Worry is an ever-present feeling for empty nest parents with children studying or living abroad
Spring Festival is a time for family reunions, and many people working and studying overseas miss their family and hometown even more at this time of the year. The same goes for their families and friends in China. Parents whose
children have left home for bigger cities or abroad are called empty nesters in China, and many go through varying degrees of longing and worry, especially around the time of Spring Festival.
Li, a woman in Beijing whose only daughter studies nursing in Australia, recalled how shocked her relatives and family friends were when her daughter Nannan decided that she wanted to go abroad to study. She said both parents and child were lectured on how unreasonable they were being, “letting the only child of the family leave.”
“It was her decision to go to Australia to study. Naturally, as parents, we want our children to have a better life and not regret things they didn’t do, so we had to let her go,” Li said.
Although she was reluctant and worried about her daughter, she and her husband joined the empty nest community.
According to the Studying Abroad magazine, a Chinese magazine that focuses on the overseas study market, the market for overseas education is booming with more than 540,000 Chinese overseas students in 2016 alone, resulting in an increasing number of empty nesters.
At the same time, with the average age of students studying abroad getting younger and younger, the new empty nest parents are also much younger. They tend to have their own careers, be middle class or above, and are usually more open-mind- ed and optimistic about their children leaving the “nest.”
Communication and worry
Chen, a full-time mother who has a good relationship with her daughter, rented a small plot of land in the suburbs after her daughter went abroad to study i 2016. Now, instead of talking about going shopping together, Chen takes pictures o the vegetables and fruits she grows and shares them with her daughter. She said their relationship remains close despite the long distance. However, she often worries.
“It’s my baby girl out there, and often there is news about campus safety incidents happening abroad. If she doesn’t reply to my messages, I would become worried and wonder about all kinds of things. But mostly it’s proved later that she was just busy,” Chen said.
Like Chen, some empty nest parents are overly concerned about the well-being their children. There have been reports of parents sending their children many WeChat messages a day asking about their whereabouts, which puts a lot of pressure on the children, according to Studying Abroad.
Besides managing the frequency of their communication, choosing what to talk about is also tricky. Many parents and children tend to tell each other only good things.
What overseas students like Nannan worry about the most is the health of thei parents. Her father had a heart attack and underwent a heart bypass surgery in
her second year abroad, but her parents decided not to tell her.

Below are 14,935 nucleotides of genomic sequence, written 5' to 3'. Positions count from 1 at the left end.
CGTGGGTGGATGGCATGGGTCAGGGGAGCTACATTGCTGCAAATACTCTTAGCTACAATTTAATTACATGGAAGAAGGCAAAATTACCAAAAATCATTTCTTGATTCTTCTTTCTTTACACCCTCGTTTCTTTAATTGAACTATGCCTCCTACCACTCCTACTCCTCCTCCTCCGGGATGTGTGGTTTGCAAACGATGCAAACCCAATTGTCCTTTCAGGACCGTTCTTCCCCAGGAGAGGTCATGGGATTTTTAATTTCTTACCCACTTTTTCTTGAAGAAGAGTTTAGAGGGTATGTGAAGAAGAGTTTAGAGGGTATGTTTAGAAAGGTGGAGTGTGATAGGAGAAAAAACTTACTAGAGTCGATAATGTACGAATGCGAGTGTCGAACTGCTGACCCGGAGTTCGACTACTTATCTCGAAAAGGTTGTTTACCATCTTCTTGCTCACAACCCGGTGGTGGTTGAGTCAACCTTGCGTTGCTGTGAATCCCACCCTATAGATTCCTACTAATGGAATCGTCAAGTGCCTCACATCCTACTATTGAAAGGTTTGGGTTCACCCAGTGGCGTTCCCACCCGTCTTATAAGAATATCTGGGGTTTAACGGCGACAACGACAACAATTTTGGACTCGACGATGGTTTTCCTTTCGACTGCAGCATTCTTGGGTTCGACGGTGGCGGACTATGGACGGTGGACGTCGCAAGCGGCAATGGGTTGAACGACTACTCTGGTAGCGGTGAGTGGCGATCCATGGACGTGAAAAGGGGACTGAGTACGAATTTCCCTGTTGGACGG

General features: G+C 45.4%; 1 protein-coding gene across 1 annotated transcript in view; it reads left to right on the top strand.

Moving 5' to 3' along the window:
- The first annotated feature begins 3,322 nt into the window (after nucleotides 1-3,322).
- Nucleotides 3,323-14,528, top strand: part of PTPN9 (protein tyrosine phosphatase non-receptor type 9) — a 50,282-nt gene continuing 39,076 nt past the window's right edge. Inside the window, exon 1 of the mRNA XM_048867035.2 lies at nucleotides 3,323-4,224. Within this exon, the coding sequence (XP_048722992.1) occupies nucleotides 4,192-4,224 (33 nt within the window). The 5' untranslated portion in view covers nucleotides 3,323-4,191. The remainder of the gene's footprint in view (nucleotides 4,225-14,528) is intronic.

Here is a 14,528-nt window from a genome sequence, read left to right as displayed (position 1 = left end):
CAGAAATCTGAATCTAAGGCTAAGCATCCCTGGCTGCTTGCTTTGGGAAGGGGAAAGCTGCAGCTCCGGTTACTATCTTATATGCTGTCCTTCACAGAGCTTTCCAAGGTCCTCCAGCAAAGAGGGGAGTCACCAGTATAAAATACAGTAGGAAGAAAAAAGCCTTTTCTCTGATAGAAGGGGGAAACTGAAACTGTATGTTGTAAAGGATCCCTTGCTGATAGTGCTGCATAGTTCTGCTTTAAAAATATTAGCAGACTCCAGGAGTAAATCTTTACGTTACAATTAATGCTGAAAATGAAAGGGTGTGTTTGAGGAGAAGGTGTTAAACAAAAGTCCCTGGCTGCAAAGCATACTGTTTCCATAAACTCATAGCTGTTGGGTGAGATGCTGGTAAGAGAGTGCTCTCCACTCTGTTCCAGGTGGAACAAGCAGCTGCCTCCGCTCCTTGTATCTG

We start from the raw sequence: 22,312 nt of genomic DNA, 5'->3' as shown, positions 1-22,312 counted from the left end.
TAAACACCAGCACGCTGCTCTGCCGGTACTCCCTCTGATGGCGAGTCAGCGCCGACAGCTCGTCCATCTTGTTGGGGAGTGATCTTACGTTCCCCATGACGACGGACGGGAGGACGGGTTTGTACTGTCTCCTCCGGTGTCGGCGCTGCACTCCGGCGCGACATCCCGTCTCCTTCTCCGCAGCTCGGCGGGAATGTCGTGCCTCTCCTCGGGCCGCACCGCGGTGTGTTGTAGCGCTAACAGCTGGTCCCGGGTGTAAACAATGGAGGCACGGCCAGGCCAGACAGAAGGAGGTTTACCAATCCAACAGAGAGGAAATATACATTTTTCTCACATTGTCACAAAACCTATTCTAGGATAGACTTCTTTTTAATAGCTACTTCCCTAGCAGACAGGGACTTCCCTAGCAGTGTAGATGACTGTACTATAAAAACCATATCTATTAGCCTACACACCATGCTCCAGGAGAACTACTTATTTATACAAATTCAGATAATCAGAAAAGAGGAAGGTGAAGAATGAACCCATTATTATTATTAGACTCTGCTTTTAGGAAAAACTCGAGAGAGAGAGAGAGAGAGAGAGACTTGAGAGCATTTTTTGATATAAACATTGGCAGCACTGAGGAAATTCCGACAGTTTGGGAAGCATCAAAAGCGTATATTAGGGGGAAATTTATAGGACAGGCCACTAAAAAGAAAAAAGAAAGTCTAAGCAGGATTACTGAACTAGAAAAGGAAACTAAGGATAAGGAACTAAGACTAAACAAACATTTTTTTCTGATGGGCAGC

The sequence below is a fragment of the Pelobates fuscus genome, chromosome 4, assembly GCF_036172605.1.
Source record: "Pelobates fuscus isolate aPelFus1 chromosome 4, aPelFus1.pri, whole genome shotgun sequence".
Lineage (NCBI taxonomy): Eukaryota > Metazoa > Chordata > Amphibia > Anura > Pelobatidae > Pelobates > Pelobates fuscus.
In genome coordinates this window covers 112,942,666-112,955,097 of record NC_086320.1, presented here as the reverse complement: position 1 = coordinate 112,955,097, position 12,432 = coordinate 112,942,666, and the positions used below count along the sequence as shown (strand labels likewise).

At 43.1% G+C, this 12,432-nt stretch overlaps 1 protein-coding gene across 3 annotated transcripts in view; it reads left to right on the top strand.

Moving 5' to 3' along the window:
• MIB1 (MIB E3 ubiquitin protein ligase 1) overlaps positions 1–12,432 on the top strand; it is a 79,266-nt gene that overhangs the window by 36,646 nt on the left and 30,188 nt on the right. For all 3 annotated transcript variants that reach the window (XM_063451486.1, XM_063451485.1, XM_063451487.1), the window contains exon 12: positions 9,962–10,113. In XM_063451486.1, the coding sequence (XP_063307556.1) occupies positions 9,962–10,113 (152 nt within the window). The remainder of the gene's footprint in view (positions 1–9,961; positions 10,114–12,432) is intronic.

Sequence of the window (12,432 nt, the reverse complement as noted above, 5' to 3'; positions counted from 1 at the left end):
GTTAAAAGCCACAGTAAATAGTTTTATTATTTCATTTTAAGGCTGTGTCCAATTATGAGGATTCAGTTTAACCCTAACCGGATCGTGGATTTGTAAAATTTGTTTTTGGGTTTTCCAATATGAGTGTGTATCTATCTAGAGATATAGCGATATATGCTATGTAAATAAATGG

Nannan felt bad after learning about the surgery, especially because she was on vacation around that time, traveling and posting a lot of photos on social media.
“Although I wasn’t able to take care of him after the surgery, I could at least have supported and comforted him,” she said.
Sometimes the children also hide the hardships and difficulties in their lives, such as the school pressure or taking parttime jobs to earn extra money from their parents.
Dealing with the emptiness
Liu En, 68, who lives in Beijing, tries his best to fill his life with exciting things. His daughter lives in New York. She went to the US for postgraduate education and found a job there.
“My daughter left the computer with me after she went abroad, and I began to learn about stocks. It has been 10 years,” Liu said.
Liu spends four or five hours a day Monday to Friday watching the stock market and uses the rest of the time to watch movies and TV shows. On weekends, he visits friends and families for a chat over tea. “Time goes by easily and fast,” he said. Daily communication was also Wang Shaoming’s way of dealing with missing his child. A professor from Jiangsu Province, Wang has a son who lives in Munich, Germany, and in the beginning, he needed to talk to his son every day via text mes- sages and email.
Later, Wang started traveling to other cities and joined local communities of freelancers, amateur photographers and chess enthusiasts, which has proven to be immensely helpful.
According to experts, empty nest syndrome, which is caused by children going overseas to study or work, is a growing phenomenon that requires attention and support from the society.
“When their children first went abroad, parents were very happy. They were still in a period of excitement, but after that, they might feel bad,” Xing Cai, a psychology professor at Renmin University of China, told the People’s Daily Overseas Edition.
Xing said that the society should take some responsibility and arrange for family doctors and psychologists to offer counseling and support for empty nest parents on a regular basis.
The younger generation of empty nesters is in less of a crisis than the more elderly ones, he said. He suggested that the empty nesters adjust their mentality, go out more often, not worry too much about their children, and not make too many comparisons with families whose children are around them.
“I am already used to Nannan not being around during the holidays,” said Li.
The new generation of empty nesters are mostly middle-class parents with their own careers who tend to be more open-minded and optimistic about their children leaving the “nest.” Send your tips, insights or photos to or call our Address: The Global Times English Edition, 2 Jintai Xilu, Chaoyang District, Beijing 100026.